Research/studies Worker health and wellness Worker Health and Wellness Office Safety Tips

Within reach or not, smartphones can drain ‘brain power’: study

cellphone on office table
Photo: Rouzes/iStockphoto

Austin, TX — The presence of smartphones can significantly reduce users’ cognitive capacity – even when the devices are turned off – according to researchers from the University of Texas at Austin.

For the study, 800 smartphone users participated in a pair of trials. In the first trial, participants took a series of computer-based tests that required their full concentration to score well. They were divided into three groups, with instructions to place the phones either face down on the desk, in a pocket or bag, or in another room. In all three scenarios, the phones were turned to silent mode.


Participants whose phones were in another room scored 11.2 percent better on the tests than those whose phones were on the desk nearby, and 2.3 percent better than those who placed their phones in a pocket or bag.

“We see a linear trend that suggests that as a smartphone becomes more noticeable, participants’ available cognitive capacity decreases,” Adrian Ward, study co-author and assistant professor at UT Austin, said in a June 26 press release.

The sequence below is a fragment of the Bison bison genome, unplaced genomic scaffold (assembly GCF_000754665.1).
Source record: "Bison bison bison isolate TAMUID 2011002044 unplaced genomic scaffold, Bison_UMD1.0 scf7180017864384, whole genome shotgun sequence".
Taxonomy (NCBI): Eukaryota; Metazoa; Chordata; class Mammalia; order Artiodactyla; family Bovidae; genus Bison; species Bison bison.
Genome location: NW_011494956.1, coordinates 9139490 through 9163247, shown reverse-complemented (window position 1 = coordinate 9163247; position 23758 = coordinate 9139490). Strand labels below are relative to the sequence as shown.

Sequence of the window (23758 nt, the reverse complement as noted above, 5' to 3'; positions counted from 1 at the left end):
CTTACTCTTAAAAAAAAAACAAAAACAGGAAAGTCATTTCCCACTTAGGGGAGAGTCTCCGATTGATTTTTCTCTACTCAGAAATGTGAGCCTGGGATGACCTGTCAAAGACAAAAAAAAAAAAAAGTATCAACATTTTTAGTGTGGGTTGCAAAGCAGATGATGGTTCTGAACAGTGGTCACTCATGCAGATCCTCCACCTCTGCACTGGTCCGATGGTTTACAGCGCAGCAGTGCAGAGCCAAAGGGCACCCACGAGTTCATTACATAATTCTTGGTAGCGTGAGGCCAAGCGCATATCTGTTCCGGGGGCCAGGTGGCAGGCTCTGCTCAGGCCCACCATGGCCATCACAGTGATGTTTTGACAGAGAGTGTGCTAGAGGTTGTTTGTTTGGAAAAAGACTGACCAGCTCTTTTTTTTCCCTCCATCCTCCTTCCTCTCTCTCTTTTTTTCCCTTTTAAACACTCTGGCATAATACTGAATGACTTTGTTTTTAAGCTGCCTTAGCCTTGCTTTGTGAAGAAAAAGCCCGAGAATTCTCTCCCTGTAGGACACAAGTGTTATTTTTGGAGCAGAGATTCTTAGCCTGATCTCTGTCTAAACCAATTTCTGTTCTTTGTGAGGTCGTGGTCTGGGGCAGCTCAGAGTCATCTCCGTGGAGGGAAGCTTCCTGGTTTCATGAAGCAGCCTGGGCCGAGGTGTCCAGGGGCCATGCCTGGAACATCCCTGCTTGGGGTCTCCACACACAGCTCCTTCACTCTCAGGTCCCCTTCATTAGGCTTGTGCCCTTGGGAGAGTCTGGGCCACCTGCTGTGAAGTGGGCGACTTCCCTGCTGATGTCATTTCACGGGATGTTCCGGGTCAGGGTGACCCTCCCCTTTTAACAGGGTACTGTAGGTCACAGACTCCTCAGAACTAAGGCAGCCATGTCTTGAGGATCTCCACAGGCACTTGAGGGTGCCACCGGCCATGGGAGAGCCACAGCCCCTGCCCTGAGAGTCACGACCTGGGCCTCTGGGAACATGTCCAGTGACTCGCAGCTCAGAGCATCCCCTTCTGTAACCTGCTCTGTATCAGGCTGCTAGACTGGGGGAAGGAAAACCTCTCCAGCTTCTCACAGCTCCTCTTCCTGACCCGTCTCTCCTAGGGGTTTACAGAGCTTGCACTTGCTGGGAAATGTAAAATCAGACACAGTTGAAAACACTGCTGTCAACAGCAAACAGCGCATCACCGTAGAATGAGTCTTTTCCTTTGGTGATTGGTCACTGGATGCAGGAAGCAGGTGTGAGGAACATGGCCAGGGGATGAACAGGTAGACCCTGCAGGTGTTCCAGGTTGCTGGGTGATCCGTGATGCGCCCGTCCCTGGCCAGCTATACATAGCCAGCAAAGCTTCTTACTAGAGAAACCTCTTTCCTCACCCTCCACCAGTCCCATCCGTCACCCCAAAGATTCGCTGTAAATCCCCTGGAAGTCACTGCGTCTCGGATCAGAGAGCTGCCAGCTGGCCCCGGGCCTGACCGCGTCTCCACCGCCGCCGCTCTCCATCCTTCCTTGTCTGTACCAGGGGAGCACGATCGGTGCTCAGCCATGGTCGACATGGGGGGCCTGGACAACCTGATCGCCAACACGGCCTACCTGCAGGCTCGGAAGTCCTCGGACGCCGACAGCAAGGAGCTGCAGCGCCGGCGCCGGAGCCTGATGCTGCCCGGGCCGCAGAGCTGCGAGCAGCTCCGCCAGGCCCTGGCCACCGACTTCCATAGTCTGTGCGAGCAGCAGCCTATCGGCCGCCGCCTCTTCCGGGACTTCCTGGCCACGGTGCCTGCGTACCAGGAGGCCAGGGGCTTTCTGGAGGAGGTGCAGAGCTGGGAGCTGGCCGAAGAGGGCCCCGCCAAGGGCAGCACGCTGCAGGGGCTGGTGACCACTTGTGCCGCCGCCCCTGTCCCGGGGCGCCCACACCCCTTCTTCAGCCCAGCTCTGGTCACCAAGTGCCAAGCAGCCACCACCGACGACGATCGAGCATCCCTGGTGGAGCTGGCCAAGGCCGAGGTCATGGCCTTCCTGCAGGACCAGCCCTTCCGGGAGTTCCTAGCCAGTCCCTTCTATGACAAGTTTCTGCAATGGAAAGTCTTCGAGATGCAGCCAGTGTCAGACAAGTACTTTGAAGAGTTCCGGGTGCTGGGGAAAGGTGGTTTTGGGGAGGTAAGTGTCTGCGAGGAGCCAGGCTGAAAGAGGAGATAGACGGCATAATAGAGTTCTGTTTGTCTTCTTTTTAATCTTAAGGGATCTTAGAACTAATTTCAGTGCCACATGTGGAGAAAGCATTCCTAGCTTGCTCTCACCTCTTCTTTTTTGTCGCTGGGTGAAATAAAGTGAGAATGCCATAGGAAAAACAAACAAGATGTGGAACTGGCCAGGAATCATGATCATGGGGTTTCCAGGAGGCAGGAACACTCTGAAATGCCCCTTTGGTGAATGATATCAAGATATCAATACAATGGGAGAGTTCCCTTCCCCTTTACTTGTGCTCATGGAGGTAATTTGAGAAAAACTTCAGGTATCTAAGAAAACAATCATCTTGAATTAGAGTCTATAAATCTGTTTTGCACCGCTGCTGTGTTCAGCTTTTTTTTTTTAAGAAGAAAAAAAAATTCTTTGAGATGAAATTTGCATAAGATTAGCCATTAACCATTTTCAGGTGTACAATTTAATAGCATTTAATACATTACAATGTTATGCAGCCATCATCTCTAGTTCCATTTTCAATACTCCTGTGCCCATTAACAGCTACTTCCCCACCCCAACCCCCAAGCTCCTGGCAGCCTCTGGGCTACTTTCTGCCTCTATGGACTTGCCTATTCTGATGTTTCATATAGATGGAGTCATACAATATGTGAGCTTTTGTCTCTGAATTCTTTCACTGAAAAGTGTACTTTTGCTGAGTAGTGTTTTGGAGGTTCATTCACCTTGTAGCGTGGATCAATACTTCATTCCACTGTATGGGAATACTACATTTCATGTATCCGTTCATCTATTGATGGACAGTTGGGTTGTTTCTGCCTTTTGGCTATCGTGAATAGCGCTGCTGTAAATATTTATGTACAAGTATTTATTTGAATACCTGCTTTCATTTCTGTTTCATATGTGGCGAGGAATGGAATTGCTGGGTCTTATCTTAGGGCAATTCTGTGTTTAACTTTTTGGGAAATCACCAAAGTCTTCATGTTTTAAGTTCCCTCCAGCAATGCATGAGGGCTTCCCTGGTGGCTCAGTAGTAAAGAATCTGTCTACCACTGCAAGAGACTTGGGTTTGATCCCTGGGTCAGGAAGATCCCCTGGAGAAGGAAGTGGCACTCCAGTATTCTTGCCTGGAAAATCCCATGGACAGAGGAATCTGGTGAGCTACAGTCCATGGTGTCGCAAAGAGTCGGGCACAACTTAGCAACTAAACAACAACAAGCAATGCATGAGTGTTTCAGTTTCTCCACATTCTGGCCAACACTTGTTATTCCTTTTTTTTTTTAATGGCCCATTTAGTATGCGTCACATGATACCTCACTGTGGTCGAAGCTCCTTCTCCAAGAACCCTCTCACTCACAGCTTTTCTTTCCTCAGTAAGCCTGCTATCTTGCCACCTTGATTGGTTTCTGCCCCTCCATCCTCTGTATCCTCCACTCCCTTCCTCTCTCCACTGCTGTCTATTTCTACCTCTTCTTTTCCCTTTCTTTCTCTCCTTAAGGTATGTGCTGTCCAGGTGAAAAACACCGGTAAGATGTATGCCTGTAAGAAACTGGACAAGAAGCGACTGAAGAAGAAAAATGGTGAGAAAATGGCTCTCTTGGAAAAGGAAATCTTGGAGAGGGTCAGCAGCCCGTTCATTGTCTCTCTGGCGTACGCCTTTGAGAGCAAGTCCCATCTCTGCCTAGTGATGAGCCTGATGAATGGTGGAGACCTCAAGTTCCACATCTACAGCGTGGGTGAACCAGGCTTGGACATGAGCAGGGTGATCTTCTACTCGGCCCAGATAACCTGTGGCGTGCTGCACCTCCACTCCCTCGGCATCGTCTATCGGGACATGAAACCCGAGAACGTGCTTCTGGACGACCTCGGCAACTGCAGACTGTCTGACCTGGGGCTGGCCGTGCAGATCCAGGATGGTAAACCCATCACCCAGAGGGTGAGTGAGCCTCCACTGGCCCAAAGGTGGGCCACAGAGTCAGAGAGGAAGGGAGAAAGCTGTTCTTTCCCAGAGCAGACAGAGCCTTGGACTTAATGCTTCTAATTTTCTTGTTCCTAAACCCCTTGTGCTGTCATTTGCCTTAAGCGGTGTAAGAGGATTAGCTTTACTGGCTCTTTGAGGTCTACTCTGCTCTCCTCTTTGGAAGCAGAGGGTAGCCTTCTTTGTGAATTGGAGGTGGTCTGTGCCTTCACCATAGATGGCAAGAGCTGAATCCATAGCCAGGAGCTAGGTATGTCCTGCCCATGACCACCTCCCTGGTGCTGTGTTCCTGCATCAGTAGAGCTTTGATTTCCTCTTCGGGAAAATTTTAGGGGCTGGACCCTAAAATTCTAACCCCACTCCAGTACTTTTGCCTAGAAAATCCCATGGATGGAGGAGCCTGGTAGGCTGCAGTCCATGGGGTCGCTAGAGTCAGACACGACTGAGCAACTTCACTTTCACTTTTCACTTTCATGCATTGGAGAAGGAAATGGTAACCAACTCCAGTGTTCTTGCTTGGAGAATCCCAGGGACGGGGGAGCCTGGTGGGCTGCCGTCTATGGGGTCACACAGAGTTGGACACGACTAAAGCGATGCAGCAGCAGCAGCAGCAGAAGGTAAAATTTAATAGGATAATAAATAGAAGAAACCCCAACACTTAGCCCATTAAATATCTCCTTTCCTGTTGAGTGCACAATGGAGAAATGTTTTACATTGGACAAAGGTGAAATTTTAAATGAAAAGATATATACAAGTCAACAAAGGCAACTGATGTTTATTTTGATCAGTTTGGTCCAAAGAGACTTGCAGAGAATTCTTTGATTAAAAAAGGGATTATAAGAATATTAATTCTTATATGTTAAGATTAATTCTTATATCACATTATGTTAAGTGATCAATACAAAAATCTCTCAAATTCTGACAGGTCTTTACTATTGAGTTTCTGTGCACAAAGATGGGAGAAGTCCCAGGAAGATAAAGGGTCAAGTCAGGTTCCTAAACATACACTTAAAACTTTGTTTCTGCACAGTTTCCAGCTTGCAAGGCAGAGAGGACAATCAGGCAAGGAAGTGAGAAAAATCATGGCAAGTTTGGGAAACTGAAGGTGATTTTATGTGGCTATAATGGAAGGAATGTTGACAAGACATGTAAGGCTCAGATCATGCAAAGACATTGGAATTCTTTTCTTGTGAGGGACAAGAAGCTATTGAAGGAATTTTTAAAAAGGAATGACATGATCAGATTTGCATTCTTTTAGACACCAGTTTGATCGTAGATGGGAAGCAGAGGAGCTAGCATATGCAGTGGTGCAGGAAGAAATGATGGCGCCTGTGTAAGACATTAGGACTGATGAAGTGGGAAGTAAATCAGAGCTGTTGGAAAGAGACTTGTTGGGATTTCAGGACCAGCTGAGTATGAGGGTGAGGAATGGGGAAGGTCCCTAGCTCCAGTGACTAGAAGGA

In the second trial, Ward and his colleagues tested cognitive capacity among people who said they are smartphone-dependent, defined by the researchers as “how strongly a person feels he or she needs to have a smartphone in order to get through a typical day.” Participants performed the same computer-based tests and were randomly assigned one of the three same places to keep their phones. Some were instructed to turn off their phones.

The participants who were most dependent on their smartphones performed the worst, but only when their phones were on the desk or in their pocket or bag. The researchers also found that it didn’t matter whether the phones were on or off, or if they were face down or face up on the desk – having them within sight or easy reach reduced the participants’ focus and ability to perform the tasks because part of their attention was focused on not picking up or using the phones.

“The mere presence of their smartphone was enough to reduce their cognitive capacity,” Ward said.

The study was published online April 3 in the Journal of the Association for Consumer Research.

Post a comment to this article

Safety+Health welcomes comments that promote respectful dialogue. Please stay on topic. Comments that contain personal attacks, profanity or abusive language – or those aggressively promoting products or services – will be removed. We reserve the right to determine which comments violate our comment policy. (Anonymous comments are welcome; merely skip the “name” field in the comment box. An email address is required but will not be included with your comment.)